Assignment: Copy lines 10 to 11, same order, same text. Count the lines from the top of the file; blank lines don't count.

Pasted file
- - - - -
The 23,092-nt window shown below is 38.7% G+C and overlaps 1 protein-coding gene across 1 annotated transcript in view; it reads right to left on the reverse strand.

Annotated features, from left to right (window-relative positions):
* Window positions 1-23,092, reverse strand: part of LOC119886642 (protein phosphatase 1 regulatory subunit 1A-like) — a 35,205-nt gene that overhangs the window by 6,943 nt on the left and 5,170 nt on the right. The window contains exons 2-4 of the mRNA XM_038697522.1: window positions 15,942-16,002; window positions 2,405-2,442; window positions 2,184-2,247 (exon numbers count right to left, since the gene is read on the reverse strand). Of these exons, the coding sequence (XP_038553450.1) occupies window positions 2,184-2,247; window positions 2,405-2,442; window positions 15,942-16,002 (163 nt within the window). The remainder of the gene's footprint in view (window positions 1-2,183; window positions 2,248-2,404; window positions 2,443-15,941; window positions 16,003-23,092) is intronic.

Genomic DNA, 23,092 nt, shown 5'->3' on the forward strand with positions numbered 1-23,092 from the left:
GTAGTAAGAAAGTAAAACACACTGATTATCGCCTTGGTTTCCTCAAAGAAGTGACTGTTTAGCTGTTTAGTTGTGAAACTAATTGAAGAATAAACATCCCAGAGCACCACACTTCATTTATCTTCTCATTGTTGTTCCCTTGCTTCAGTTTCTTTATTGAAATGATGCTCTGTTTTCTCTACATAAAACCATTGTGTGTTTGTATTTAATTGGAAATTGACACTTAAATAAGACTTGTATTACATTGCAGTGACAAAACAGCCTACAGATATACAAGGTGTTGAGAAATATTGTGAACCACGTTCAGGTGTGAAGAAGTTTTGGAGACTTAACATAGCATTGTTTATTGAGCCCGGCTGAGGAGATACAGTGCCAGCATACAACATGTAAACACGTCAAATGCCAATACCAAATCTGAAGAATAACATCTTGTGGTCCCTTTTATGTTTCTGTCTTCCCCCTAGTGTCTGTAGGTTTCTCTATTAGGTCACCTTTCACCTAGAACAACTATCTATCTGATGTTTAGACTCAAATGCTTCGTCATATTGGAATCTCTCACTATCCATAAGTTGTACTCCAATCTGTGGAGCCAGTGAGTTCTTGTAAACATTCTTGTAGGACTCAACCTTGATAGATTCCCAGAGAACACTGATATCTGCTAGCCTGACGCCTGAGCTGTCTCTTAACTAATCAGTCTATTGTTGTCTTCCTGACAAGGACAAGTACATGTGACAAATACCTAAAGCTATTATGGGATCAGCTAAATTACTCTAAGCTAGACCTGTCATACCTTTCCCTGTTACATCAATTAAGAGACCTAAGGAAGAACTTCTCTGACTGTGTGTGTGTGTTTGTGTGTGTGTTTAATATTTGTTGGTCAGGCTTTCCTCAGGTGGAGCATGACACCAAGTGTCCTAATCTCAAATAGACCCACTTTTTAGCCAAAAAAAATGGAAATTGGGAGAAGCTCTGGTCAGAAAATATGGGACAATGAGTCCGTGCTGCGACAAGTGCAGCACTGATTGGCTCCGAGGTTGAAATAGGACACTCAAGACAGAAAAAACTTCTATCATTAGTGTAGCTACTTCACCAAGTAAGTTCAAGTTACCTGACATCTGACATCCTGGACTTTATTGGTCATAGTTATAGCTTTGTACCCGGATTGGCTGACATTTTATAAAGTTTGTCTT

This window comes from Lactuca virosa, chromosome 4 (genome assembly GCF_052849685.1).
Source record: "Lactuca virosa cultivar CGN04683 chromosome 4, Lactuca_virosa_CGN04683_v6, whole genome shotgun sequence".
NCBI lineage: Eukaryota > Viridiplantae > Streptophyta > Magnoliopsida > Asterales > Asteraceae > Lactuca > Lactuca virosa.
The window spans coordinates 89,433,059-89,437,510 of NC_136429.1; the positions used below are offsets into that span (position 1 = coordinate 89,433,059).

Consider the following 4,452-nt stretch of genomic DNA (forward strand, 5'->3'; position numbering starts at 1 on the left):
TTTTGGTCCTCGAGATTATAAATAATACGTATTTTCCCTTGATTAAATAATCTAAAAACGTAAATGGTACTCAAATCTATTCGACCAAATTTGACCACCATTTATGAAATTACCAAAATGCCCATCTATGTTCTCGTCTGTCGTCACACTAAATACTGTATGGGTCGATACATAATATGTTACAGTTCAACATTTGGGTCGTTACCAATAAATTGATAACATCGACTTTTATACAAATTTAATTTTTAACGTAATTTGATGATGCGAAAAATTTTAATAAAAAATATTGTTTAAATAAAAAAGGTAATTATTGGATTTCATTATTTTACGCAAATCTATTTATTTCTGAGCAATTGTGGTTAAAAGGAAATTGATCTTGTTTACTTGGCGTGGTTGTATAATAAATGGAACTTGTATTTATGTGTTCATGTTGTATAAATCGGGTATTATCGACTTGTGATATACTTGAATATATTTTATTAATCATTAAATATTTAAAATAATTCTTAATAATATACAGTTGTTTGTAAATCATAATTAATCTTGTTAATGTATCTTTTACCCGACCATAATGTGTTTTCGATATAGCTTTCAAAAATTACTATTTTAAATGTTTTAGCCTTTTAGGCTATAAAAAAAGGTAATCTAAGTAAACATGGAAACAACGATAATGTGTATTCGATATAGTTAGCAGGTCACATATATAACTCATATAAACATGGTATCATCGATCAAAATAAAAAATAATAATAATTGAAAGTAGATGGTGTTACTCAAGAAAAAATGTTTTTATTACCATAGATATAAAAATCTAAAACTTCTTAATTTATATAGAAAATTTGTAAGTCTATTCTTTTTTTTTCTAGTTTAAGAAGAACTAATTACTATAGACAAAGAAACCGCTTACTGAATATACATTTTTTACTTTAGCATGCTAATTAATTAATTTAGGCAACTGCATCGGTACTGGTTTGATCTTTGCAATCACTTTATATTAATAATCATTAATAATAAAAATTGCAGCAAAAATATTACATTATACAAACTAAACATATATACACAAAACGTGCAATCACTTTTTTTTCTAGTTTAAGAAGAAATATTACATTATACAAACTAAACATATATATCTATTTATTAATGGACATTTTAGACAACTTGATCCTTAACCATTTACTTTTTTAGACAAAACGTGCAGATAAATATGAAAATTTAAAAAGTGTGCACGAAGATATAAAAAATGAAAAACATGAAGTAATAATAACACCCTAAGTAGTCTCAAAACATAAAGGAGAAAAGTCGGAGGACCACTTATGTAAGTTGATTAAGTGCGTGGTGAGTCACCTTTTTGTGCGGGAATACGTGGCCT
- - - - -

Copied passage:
Consider the following 4,452-nt stretch of genomic DNA (forward strand, 5'->3'; position numbering starts at 1 on the left):
TTTTGGTCCTCGAGATTATAAATAATACGTATTTTCCCTTGATTAAATAATCTAAAAACGTAAATGGTACTCAAATCTATTCGACCAAATTTGACCACCATTTATGAAATTACCAAAATGCCCATCTATGTTCTCGTCTGTCGTCACACTAAATACTGTATGGGTCGATACATAATATGTTACAGTTCAACATTTGGGTCGTTACCAATAAATTGATAACATCGACTTTTATACAAATTTAATTTTTAACGTAATTTGATGATGCGAAAAATTTTAATAAAAAATATTGTTTAAATAAAAAAGGTAATTATTGGATTTCATTATTTTACGCAAATCTATTTATTTCTGAGCAATTGTGGTTAAAAGGAAATTGATCTTGTTTACTTGGCGTGGTTGTATAATAAATGGAACTTGTATTTATGTGTTCATGTTGTATAAATCGGGTATTATCGACTTGTGATATACTTGAATATATTTTATTAATCATTAAATATTTAAAATAATTCTTAATAATATACAGTTGTTTGTAAATCATAATTAATCTTGTTAATGTATCTTTTACCCGACCATAATGTGTTTTCGATATAGCTTTCAAAAATTACTATTTTAAATGTTTTAGCCTTTTAGGCTATAAAAAAAGGTAATCTAAGTAAACATGGAAACAACGATAATGTGTATTCGATATAGTTAGCAGGTCACATATATAACTCATATAAACATGGTATCATCGATCAAAATAAAAAATAATAATAATTGAAAGTAGATGGTGTTACTCAAGAAAAAATGTTTTTATTACCATAGATATAAAAATCTAAAACTTCTTAATTTATATAGAAAATTTGTAAGTCTATTCTTTTTTTTTCTAGTTTAAGAAGAACTAATTACTATAGACAAAGAAACCGCTTACTGAATATACATTTTTTACTTTAGCATGCTAATTAATTAATTTAGGCAACTGCATCGGTACTGGTTTGATCTTTGCAATCACTTTATATTAATAATCATTAATAATAAAAATTGCAGCAAAAATATTACATTATACAAACTAAACATATATACACAAAACGTGCAATCACTTTTTTTTCTAGTTTAAGAAGAAATATTACATTATACAAACTAAACATATATATCTATTTATTAATGGACATTTTAGACAACTTGATCCTTAACCATTTACTTTTTTAGACAAAACGTGCAGATAAATATGAAAATTTAAAAAGTGTGCACGAAGATATAAAAAATGAAAAACATGAAGTAATAATAACACCCTAAGTAGTCTCAAAACATAAAGGAGAAAAGTCGGAGGACCACTTATGTAAGTTGATTAAGTGCGTGGTGAGTCACCTTTTTGTGCGGGAATACGTGGCCT